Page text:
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Communicating Europe

Journals and European Integration 1939–1979

Daniele Pasquinucci, Daniela Preda and Luciano Tosi

This volume is dedicated to the debate on European unification developed between the end of World War II and 1979 in two types of magazines. The first type of magazines are those not exclusively dedicated to the «European» themes, but particularly significant for the impact they had in the cultural-political debate and in the concrete unfolding of the process of European integration; while the second type are militant magazines, belonging to the European and federalist area, whose proactive role was fundamental both for the theoretical elaboration of the ideas as the basis of the future of the European continent, and for the practical propaganda. All these publications contributed in different ways to the spread of knowledge of European integration, of its implications and of its political, social and economic consequences. No less important – and this is the third type of journals taken into consideration in the book – has been the birth and development of magazines directly sponsored by the Community institutions, whose action was framed within a real «European communication», made by the EC institutions, particularly the Commission in Brussels, since their origins.
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The Stronghold of Southern Europeism. The Journal Il Mezzogiorno e le Comunità europee (1962-1970): Antonio Bonatesta


The Stronghold of Southern Europeism. The Journal Il Mezzogiorno e le Comunità europee (1962-1970)


The journal Il Mezzogiorno e le Comunità europee (“The South and European Communities”) was printed in Bari from 1962 to 1970. It was federalism-oriented and aimed “to raise awareness in Southern Italy of the importance of the plan for European unification”1 and, at the same time, to identify those “crucial overlaps between the difficult southern development and the growth of the European idea”.2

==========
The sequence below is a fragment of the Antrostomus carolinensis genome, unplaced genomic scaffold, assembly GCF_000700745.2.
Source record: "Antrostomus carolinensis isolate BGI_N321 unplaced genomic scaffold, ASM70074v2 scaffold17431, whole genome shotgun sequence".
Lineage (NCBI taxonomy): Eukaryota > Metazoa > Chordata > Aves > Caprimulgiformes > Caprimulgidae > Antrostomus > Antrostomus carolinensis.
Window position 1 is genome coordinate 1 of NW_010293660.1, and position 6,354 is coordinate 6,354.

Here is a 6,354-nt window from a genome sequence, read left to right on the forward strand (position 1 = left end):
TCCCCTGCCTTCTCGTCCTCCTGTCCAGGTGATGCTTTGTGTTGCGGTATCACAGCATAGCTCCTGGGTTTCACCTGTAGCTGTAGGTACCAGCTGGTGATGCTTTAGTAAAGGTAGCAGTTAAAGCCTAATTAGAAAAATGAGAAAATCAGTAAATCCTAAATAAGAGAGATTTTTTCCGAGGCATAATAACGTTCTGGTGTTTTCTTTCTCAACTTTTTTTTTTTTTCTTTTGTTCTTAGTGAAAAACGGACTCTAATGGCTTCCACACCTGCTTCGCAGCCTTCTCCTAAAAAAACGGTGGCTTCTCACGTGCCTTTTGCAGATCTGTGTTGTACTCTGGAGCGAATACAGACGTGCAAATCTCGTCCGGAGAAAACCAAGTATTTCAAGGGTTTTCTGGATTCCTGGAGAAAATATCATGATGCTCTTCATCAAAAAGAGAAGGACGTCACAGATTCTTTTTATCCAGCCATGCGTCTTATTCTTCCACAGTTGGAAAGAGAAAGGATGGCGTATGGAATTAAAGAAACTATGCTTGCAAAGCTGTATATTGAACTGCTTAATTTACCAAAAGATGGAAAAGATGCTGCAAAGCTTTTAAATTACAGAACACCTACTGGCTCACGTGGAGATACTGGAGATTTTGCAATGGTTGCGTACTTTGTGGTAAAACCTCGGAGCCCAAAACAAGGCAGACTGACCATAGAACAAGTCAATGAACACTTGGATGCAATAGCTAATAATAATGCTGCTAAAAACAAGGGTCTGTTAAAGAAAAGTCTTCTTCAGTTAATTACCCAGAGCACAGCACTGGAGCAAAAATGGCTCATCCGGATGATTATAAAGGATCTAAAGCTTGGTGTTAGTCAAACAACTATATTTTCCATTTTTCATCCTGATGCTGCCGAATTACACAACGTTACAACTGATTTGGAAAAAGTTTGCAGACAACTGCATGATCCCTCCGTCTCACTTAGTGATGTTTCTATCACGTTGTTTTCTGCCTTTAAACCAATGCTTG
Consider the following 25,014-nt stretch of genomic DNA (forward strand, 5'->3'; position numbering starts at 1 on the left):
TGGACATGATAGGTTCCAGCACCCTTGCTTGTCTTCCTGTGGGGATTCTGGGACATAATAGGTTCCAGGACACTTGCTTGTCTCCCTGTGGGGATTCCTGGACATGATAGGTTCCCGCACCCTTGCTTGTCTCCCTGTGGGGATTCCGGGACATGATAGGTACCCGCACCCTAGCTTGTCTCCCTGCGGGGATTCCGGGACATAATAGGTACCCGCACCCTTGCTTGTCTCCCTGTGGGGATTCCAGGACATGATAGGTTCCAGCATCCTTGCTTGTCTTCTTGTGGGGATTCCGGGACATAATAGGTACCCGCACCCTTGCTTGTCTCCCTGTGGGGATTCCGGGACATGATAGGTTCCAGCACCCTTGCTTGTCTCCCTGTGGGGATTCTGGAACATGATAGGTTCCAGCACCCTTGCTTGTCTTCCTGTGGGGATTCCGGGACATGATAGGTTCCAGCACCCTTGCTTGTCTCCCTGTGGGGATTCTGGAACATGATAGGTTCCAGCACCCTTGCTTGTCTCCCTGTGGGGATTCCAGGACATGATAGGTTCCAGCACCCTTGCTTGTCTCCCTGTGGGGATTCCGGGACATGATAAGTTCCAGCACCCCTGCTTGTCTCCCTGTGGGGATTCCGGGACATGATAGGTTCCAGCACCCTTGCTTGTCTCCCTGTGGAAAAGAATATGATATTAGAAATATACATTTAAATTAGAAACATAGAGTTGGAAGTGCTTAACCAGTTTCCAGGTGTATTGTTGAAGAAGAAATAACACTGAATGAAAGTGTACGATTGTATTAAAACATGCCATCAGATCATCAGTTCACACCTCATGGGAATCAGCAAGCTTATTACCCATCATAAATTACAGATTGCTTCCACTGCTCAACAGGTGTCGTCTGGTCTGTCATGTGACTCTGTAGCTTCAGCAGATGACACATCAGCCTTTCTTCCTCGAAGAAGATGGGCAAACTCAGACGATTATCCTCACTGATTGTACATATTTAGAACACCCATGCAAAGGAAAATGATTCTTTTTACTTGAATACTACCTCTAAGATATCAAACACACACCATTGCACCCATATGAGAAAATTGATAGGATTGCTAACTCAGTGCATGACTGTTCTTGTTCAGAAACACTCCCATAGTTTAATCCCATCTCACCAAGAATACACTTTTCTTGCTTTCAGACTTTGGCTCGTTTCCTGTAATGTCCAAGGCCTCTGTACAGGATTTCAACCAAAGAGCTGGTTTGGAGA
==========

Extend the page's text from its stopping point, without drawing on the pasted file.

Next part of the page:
The journal was supported by the Centro Studi e Informazioni sulle Comunità Europee (CeSICE - Centre for European Communities Studies and Information), which was founded in Bari in September 1959 with the purpose to spread European Community-community-related issues, create a European consciousness in the South, and defend its interests in the European institutions’ decisions.3 The initiative was directed by Aldo Moro and implemented by a group of members of parliament belonging to the moderate side of the Puglian Democrazia Cristiana political party, which over the 1950s had developed various experiences in the European institutions. Indeed, Giuseppe Codacci-Pisanelli, Michele Troisi e Antonio Carcaterra had taken part, as full members or deputies, to delegations of the lower house to the Council of Europe, the Parliamentary Assembly of the ECSC and the European Parliamentary ← 279 | 280 → Assembly.4 They all came from the University of Bari and had approached Europeist stances not only as a result of their adherence to the principles of European federalism, but also...

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